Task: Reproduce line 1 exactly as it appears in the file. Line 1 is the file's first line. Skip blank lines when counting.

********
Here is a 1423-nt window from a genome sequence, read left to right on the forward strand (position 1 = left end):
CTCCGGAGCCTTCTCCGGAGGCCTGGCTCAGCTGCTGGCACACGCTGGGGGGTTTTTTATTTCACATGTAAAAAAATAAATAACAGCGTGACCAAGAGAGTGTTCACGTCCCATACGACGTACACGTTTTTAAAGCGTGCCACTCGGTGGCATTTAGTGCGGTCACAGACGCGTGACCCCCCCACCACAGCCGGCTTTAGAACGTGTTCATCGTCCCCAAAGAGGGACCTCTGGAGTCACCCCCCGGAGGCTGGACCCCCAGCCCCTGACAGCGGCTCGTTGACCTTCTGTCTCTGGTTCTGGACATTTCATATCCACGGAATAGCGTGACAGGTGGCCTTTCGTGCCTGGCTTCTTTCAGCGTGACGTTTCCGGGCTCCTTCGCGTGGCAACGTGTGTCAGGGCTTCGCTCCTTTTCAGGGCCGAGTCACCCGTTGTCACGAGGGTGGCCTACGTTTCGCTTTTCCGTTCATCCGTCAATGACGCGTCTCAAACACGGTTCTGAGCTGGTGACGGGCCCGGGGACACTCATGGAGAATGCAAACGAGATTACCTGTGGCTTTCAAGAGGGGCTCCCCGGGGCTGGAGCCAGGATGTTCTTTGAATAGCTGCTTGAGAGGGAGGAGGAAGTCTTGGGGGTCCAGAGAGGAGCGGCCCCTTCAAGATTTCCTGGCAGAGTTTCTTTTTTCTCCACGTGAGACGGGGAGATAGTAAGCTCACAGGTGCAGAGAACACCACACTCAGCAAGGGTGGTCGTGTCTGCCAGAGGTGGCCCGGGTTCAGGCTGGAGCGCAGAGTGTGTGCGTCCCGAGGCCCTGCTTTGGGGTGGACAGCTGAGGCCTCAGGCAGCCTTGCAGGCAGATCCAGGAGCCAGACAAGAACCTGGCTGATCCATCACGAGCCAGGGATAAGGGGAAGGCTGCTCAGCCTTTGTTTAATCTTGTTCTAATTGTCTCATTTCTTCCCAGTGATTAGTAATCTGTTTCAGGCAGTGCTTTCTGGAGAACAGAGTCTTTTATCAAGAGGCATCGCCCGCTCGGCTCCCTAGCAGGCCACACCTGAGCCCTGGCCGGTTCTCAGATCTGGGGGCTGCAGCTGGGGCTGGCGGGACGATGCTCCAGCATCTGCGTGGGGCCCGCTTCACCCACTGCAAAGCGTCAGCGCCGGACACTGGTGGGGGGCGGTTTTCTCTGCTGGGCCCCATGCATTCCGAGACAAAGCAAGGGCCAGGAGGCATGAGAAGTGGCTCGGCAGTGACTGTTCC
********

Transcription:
Here is a 1423-nt window from a genome sequence, read left to right on the forward strand (position 1 = left end):